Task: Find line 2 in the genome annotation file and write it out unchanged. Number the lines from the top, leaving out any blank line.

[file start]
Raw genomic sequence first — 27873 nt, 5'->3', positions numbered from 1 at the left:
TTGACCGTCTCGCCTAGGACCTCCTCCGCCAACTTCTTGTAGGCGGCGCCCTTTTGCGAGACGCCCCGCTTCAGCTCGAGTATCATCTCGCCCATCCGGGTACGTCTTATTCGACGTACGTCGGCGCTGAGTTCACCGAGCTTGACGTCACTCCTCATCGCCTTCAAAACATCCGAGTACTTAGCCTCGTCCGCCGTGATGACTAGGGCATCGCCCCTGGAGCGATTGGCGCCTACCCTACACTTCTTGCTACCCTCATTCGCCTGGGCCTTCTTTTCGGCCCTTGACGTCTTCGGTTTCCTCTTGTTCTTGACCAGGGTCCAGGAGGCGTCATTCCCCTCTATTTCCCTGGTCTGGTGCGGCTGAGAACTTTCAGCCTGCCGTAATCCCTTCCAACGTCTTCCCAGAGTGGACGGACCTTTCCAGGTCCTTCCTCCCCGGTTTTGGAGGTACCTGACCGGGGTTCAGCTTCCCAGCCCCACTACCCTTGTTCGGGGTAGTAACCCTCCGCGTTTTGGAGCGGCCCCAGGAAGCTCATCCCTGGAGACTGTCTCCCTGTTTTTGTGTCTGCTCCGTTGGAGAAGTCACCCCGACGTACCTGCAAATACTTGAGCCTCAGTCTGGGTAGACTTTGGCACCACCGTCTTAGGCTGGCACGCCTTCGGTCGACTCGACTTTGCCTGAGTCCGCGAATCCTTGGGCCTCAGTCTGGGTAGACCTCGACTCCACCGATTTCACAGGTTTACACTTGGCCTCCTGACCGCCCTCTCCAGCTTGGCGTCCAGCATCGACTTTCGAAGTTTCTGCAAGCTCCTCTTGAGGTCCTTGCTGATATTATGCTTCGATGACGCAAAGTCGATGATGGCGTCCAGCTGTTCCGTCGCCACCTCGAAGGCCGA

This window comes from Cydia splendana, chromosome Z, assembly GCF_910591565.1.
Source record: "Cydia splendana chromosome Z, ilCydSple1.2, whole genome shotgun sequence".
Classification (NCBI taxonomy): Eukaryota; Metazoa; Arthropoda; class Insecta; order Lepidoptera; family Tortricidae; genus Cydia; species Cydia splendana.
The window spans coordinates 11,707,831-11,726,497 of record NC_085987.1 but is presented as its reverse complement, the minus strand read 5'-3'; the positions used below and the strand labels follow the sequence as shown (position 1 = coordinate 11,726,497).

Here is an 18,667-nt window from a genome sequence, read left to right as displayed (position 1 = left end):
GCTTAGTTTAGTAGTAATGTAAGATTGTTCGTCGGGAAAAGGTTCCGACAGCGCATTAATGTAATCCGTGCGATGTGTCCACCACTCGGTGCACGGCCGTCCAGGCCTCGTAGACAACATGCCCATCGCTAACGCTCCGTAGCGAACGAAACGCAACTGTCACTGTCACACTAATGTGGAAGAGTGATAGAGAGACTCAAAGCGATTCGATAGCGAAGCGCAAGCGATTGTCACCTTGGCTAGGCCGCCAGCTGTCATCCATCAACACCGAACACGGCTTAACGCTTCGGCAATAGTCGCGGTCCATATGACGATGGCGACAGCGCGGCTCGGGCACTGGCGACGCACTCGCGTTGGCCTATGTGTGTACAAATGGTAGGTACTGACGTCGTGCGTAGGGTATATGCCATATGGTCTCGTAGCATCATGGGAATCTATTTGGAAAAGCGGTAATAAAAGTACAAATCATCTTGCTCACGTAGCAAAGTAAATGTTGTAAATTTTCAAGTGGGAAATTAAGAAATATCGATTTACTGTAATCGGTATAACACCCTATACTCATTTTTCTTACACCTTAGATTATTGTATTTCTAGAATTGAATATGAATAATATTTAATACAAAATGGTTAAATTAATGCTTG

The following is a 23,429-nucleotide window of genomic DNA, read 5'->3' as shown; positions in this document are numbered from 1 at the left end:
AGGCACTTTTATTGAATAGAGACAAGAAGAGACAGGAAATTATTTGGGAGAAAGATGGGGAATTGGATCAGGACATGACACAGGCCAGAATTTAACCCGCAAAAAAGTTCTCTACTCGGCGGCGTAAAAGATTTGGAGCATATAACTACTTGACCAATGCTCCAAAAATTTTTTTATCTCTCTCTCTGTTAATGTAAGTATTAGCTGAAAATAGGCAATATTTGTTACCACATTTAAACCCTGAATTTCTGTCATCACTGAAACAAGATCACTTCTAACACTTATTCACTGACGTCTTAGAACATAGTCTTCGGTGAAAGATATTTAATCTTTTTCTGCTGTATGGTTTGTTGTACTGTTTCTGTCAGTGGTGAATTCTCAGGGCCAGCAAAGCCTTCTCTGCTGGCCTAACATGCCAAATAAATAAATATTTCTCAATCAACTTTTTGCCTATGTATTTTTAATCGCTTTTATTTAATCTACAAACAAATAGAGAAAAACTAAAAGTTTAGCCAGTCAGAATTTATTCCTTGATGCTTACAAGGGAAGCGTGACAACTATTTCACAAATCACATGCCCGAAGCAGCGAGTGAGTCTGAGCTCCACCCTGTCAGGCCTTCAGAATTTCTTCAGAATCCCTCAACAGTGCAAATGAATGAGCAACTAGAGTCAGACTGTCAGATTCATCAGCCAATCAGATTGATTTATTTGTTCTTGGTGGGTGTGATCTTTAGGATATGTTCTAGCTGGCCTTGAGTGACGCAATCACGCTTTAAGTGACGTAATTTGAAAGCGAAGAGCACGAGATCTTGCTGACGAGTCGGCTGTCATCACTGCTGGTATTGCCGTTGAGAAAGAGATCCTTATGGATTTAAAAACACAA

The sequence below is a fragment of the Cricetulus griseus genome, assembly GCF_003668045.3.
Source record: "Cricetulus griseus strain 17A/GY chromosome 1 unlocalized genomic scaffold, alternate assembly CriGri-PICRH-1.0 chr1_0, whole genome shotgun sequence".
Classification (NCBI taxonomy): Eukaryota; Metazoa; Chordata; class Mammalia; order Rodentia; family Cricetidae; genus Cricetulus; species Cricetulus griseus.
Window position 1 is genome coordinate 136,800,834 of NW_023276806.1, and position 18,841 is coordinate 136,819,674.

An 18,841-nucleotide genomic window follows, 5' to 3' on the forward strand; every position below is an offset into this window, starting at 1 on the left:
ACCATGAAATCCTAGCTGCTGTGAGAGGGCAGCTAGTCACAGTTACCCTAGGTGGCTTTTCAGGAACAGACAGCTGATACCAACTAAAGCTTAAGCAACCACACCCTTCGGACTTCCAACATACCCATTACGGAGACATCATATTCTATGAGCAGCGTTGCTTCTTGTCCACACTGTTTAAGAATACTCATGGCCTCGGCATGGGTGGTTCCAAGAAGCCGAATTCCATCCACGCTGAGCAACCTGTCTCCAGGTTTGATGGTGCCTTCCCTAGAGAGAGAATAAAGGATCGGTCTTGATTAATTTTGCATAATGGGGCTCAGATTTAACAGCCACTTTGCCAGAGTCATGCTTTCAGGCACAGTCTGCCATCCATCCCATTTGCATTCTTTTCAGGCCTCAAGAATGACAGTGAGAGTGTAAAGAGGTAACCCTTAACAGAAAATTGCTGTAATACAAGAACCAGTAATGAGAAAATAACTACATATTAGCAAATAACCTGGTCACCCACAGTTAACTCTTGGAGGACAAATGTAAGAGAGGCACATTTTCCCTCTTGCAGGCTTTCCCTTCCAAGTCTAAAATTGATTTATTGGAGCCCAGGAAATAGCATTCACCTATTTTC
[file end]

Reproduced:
TTGACCGTCTCGCCTAGGACCTCCTCCGCCAACTTCTTGTAGGCGGCGCCCTTTTGCGAGACGCCCCGCTTCAGCTCGAGTATCATCTCGCCCATCCGGGTACGTCTTATTCGACGTACGTCGGCGCTGAGTTCACCGAGCTTGACGTCACTCCTCATCGCCTTCAAAACATCCGAGTACTTAGCCTCGTCCGCCGTGATGACTAGGGCATCGCCCCTGGAGCGATTGGCGCCTACCCTACACTTCTTGCTACCCTCATTCGCCTGGGCCTTCTTTTCGGCCCTTGACGTCTTCGGTTTCCTCTTGTTCTTGACCAGGGTCCAGGAGGCGTCATTCCCCTCTATTTCCCTGGTCTGGTGCGGCTGAGAACTTTCAGCCTGCCGTAATCCCTTCCAACGTCTTCCCAGAGTGGACGGACCTTTCCAGGTCCTTCCTCCCCGGTTTTGGAGGTACCTGACCGGGGTTCAGCTTCCCAGCCCCACTACCCTTGTTCGGGGTAGTAACCCTCCGCGTTTTGGAGCGGCCCCAGGAAGCTCATCCCTGGAGACTGTCTCCCTGTTTTTGTGTCTGCTCCGTTGGAGAAGTCACCCCGACGTACCTGCAAATACTTGAGCCTCAGTCTGGGTAGACTTTGGCACCACCGTCTTAGGCTGGCACGCCTTCGGTCGACTCGACTTTGCCTGAGTCCGCGAATCCTTGGGCCTCAGTCTGGGTAGACCTCGACTCCACCGATTTCACAGGTTTACACTTGGCCTCCTGACCGCCCTCTCCAGCTTGGCGTCCAGCATCGACTTTCGAAGTTTCTGCAAGCTCCTCTTGAGGTCCTTGCTGATATTATGCTTCGATGACGCAAAGTCGATGATGGCGTCCAGCTGTTCCGTCGCCACCTCGAAGGCCGA